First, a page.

“The ship is safest when it’s in port. But that’s not what ships were made for.”—Paulo Coelho
I had a much-needed tranquil Christmas day. Never got dressed to the point of being presentable. Didn’t even make a Christmas dinner—just heated up leftovers. Napped twice, watched a couple of movies, finished a book. And now look at me: I’m finally in a proper frame of mind for blogging. It’s been weeks.
The problem has not been a matter of nothing to say; it’s that my brain’s been running in too many directions, like my oldest son’s puppy who can’t seem to settle with one bit of mischief over another.
I have to admit the past few months have been tumultuous. Well, maybe the past year or two. Okay, the last four years, at least. And the chaos has had little to do with physical circumstances or relationships, though the Lord has drawn those into the picture from time to time. But the core of what I’m talking about is an inward and spiritual revolution going on in the midst of my normally serene heart.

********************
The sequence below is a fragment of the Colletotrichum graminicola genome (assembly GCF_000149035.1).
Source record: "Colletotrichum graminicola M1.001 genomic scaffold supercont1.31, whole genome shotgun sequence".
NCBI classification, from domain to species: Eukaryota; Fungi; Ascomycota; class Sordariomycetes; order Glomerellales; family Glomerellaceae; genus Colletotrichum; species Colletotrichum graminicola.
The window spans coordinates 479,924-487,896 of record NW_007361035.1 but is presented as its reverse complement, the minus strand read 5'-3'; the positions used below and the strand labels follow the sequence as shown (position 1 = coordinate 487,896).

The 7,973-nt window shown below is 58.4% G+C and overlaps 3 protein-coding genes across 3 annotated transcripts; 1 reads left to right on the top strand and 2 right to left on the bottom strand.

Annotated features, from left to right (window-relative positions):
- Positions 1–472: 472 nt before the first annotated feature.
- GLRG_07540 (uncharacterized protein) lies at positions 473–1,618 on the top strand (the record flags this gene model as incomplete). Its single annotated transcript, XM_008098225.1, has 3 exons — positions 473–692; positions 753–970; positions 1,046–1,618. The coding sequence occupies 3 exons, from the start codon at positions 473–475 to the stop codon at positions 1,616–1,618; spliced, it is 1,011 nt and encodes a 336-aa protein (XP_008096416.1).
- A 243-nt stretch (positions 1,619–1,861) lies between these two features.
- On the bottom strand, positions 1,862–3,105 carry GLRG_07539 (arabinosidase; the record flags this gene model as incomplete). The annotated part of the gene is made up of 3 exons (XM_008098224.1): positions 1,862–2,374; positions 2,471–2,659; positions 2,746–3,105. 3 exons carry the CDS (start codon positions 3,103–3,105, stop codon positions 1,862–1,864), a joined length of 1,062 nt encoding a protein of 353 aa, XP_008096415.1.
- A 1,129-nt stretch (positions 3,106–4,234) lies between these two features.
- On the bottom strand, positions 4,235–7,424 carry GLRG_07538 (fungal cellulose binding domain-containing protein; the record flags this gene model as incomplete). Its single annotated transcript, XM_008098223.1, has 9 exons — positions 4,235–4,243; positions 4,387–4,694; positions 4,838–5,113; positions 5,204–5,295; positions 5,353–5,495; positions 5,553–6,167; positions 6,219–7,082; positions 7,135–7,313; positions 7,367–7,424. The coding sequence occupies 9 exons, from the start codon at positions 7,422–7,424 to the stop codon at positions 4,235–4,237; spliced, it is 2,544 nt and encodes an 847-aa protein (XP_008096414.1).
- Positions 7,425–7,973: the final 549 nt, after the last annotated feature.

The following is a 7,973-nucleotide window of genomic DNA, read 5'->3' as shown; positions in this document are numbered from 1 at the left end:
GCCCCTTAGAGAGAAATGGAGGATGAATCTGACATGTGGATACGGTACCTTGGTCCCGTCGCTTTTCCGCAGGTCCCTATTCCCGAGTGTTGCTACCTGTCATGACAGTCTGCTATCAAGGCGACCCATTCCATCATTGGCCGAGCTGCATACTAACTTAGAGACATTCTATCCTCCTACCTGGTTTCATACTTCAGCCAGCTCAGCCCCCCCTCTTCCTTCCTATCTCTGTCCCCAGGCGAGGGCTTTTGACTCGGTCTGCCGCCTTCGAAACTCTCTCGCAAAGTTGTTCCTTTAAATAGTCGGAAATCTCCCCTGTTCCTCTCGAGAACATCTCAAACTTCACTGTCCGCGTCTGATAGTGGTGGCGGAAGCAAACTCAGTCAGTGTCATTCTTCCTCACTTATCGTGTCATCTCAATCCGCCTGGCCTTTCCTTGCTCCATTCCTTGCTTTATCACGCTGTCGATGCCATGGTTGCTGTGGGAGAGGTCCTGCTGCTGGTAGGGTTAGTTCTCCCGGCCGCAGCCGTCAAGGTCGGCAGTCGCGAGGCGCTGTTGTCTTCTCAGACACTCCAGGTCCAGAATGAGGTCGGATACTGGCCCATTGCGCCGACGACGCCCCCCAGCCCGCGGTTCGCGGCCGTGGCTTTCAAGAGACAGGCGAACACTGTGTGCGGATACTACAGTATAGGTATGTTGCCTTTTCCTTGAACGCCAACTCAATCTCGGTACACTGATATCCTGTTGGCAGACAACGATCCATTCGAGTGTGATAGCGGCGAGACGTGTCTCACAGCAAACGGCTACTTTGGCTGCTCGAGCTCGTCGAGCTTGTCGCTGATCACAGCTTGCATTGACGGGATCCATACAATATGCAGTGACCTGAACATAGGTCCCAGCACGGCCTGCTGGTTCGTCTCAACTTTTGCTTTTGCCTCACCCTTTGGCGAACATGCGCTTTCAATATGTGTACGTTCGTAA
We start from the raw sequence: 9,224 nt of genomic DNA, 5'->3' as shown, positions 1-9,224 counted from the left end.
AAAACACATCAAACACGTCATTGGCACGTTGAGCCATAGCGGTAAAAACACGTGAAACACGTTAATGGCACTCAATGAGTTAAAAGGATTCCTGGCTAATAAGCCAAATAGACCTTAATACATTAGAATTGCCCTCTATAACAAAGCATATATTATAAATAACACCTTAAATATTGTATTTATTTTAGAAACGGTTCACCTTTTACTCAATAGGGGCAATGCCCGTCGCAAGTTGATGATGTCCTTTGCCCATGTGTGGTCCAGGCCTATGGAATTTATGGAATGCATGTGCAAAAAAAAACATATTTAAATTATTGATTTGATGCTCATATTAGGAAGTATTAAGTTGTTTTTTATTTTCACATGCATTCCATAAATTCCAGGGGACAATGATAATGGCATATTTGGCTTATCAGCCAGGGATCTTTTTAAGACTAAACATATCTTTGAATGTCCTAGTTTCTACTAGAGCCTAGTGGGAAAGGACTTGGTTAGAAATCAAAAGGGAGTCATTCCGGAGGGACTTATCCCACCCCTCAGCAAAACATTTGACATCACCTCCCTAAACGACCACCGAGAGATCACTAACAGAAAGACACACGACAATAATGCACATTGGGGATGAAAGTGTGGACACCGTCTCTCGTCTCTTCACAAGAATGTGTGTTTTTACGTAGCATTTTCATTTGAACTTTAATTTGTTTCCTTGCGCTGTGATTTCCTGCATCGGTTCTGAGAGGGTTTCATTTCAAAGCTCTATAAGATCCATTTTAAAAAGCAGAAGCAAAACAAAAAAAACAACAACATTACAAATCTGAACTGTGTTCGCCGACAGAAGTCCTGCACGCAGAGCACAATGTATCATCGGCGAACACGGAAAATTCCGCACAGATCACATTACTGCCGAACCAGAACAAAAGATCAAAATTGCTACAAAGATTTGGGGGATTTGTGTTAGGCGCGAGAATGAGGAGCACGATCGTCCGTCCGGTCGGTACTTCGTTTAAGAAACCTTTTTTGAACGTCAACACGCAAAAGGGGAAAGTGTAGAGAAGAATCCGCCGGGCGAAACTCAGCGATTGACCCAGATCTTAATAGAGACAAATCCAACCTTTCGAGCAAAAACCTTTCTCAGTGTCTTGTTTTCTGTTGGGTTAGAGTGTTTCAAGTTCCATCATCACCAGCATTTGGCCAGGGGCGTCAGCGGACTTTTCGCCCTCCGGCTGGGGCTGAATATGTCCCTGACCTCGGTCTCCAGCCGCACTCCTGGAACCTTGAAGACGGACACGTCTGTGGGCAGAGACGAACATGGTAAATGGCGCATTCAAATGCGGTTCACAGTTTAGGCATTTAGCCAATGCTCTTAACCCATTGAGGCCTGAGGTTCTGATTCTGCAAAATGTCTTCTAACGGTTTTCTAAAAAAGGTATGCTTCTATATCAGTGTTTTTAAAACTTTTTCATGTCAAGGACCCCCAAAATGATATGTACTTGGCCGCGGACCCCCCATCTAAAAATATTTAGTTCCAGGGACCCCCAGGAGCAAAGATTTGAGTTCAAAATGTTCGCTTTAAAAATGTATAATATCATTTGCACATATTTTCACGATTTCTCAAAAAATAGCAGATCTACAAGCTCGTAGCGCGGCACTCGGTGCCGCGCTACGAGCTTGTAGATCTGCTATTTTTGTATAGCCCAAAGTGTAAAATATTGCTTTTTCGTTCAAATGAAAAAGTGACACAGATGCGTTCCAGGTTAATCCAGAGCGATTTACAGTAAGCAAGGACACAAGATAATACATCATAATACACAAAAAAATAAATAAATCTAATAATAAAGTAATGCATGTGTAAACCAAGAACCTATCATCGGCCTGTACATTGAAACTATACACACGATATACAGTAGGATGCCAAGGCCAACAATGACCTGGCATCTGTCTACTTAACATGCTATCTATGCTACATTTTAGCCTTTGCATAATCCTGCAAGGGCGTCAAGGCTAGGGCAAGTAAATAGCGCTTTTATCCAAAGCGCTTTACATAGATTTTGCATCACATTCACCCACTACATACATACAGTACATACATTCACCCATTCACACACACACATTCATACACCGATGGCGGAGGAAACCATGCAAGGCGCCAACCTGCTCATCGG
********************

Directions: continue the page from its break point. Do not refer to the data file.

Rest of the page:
I used to be afraid of it. Then I hated it. Then I embraced it. Now I’m on a wild expedition through personally uncharted territory. And having the time of my life. Not that it isn’t still scary at times or that I don’t long for peaceful waters occasionally, but this . . . . This is living.
And I only bring it up because many of you know exactly what I’m talking about. Not that you know specifically what Jesus is doing in my heart and mind, but you sense what he’s trying to do in yours.
It’s not safe, you know. It never is. But I don’t believe any thinking person could argue that Jesus is safe. When one of the children in C.S. Lewis’s Chronicles of Narnia asks if Aslan the Lion—the Christ-figure in the story—is safe, she gets this answer: “Who said anything about safe? ’Course he isn’t safe. But he’s good. He’s the King, I tell you.”
So I’m praying for you now. Praying that you’ll let the Lord of heaven and earth lead a rebellion in you. That he’ll turn upside down whatever is comfortable and complacent in your life. That he’ll start at the fringe of what you know—really know—to be good and true and noble and perfect and use it to upset the rest of your life. Don’t be shocked. Or frightened. Or resistant.
It’s what you were made for.
So . . . share with me. What is he doing in you just now, or calling you to, or making you question?